Why was it important for Leukaemia Care to respond?
We welcome this opportunity to create a vision for cancer care over the next 10 years and an opportunity to raise the profile of leukaemia, MPN and MDS patients within the new plan.
The government has developed several plans alongside the NHS over the years to set out priorities for care of all sorts of patients in the NHS. The current plan in England is known as the Long Term Plan. However, there have been challenges with the Long Term Plan. It makes no mention of the specific needs of blood cancer patients and some of its targets cannot directly apply to leukaemia. e.g. it measure progress on early diagnosis by changing the stage people are diagnosed at, but leukaemia cannot be staged. Therefore, this represents a chance to improve on existing plans.
What have we said?
To create our response, we used evidence from our Living with Leukaemia survey, our patient advisory panels and our campaigns, all of which give us a picture of what it’s like to live with a diagnosis of a leukaemia, an MPN or MDS. The key challenges we have been campaigning on for a while include:
- Ensuring more patients are diagnosed earlier, as earlier diagnosis is linked to better survival for patients
- Better access to clinical nurse specialists for all leukaemia patients, as leukaemia patients were less likely to report access to this support than those with solid tumour cancers
- Better recognition of the need to support people who are on active monitoring or Watch and Wait. Current planning for cancer care focuses heavily on those immediately pre treatment, during treatment and immediately after, leaving many leukaemia patients without support.
We raised all these points within our response to the new cancer plan.
How did the wider cancer community respond?
We also joined with others to respond about issues that are common to all or many cancer types. This includes the One Cancer Voice response, a group of many cancer charities headed by Cancer Research UK. The One Cancer Voice response outlined the need for more investment in staff in particular.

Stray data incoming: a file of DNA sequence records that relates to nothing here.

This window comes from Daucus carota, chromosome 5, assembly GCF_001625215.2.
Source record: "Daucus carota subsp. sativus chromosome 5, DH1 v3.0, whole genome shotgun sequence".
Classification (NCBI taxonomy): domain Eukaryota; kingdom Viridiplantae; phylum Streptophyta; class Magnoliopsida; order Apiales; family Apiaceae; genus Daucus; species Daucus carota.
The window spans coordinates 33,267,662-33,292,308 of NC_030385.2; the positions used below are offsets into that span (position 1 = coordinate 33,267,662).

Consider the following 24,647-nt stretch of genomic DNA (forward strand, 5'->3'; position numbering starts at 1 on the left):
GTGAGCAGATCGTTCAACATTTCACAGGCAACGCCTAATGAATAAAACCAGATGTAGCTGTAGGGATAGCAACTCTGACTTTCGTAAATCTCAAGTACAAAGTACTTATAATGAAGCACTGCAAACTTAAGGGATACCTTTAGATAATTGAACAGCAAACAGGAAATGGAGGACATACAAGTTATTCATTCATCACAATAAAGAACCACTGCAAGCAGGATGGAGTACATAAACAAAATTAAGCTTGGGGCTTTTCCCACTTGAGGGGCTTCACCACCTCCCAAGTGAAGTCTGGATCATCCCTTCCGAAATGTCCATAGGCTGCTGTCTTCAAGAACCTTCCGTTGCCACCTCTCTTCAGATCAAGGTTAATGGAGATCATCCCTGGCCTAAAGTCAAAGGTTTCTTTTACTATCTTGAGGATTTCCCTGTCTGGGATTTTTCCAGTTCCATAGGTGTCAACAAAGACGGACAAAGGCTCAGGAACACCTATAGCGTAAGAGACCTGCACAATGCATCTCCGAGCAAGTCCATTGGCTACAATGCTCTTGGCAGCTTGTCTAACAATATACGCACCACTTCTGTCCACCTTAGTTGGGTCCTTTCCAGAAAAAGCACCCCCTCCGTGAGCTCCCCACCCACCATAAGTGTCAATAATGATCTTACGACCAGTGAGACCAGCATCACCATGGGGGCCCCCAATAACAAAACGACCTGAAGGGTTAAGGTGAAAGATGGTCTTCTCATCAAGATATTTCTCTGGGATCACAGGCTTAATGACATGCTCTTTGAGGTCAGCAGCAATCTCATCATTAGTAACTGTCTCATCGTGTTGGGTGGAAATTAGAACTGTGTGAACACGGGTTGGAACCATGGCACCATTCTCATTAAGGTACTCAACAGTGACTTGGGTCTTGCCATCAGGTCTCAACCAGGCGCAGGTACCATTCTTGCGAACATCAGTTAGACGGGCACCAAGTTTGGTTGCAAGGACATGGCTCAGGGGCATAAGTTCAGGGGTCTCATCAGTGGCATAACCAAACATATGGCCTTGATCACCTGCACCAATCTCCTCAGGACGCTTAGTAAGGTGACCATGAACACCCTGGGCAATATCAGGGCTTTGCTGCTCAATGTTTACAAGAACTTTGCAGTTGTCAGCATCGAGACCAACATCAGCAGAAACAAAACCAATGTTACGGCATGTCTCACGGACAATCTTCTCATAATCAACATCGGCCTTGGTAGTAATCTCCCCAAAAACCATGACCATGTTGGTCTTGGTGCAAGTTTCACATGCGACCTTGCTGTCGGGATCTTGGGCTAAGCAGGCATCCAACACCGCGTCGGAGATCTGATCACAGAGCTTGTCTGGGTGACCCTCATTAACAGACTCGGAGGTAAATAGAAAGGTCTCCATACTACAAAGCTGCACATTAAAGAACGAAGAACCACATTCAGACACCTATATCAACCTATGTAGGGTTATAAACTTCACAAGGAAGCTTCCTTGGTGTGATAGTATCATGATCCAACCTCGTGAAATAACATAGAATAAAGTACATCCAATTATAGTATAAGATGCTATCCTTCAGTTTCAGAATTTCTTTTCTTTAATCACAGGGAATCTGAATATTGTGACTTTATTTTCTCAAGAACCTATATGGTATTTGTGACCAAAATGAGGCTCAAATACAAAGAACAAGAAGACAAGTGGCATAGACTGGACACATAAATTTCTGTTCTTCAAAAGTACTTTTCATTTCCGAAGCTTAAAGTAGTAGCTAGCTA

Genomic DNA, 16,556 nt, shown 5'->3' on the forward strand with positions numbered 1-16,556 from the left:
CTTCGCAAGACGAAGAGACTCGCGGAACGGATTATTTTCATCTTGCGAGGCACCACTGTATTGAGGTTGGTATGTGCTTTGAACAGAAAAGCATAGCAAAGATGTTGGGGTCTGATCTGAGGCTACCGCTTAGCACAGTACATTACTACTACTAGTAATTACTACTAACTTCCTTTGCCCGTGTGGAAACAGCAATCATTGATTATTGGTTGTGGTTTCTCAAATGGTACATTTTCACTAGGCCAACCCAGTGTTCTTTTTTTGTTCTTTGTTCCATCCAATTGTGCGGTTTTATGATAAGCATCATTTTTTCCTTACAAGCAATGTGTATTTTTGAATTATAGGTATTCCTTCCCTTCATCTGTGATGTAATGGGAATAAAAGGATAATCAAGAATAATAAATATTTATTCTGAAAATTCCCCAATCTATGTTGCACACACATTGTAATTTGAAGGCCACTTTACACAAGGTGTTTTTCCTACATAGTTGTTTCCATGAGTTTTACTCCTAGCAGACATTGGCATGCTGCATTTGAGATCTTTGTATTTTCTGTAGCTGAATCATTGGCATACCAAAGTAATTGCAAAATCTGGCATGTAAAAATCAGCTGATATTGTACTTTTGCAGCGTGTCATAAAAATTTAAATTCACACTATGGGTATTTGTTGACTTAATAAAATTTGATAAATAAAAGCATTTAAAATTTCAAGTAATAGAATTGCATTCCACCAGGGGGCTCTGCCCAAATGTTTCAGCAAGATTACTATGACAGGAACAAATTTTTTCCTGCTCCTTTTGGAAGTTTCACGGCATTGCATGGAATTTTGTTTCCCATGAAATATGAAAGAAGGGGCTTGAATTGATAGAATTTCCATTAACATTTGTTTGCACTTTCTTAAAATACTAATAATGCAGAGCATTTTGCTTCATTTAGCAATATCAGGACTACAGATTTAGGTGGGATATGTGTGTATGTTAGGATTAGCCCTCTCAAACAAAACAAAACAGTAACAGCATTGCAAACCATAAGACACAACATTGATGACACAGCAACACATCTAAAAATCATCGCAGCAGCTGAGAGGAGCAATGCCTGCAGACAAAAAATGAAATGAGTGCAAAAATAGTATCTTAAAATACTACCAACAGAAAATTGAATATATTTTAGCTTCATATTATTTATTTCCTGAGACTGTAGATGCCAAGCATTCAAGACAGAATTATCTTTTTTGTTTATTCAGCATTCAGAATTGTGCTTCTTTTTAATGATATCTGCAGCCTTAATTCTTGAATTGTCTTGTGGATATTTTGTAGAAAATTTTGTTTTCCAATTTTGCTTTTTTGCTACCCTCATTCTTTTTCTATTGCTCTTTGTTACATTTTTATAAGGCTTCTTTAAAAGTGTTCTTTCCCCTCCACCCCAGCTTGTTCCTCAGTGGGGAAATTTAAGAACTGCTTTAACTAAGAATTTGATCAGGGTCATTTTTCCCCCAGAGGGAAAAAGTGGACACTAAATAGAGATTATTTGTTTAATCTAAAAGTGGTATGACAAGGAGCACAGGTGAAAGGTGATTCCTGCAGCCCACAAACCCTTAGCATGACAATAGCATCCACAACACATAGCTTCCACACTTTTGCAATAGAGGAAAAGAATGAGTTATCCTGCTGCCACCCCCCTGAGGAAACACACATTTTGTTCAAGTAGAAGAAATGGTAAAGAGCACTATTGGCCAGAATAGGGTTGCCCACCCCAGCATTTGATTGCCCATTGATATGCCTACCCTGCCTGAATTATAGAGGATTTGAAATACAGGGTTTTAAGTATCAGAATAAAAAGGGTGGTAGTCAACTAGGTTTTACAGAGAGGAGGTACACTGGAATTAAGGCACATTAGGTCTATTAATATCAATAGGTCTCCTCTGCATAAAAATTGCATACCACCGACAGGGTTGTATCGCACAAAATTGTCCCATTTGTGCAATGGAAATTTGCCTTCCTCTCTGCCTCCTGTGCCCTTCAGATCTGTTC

We also participated in the response from the Blood Cancer Alliance, highlighting the challenges that are common to all patients diagnosed with blood cancers.
Are there plans for cancer care in Scotland, Wales and Northern Ireland too?
As health is a devolved issue, the 10 year cancer plan will only cover the NHS in England.
Northern Ireland have recently published a plan for cancer care, which you can read here.
Wales do not have a comprehensive strategy for cancer care, something we would like to see change.
We are expecting a consultation to start shortly on cancer care in Scotland, as part of planning for recovery of the NHS after impact of severe waves of the COVID pandemic. We will report on our response to this in due course.
To find out more about the 10 year cancer plan or any of our other policy and campaigning activities, please email firstname.lastname@example.org.
To get involved in our latest campaign, Left to #WatchWaitWorry, please visit our camping webpage here.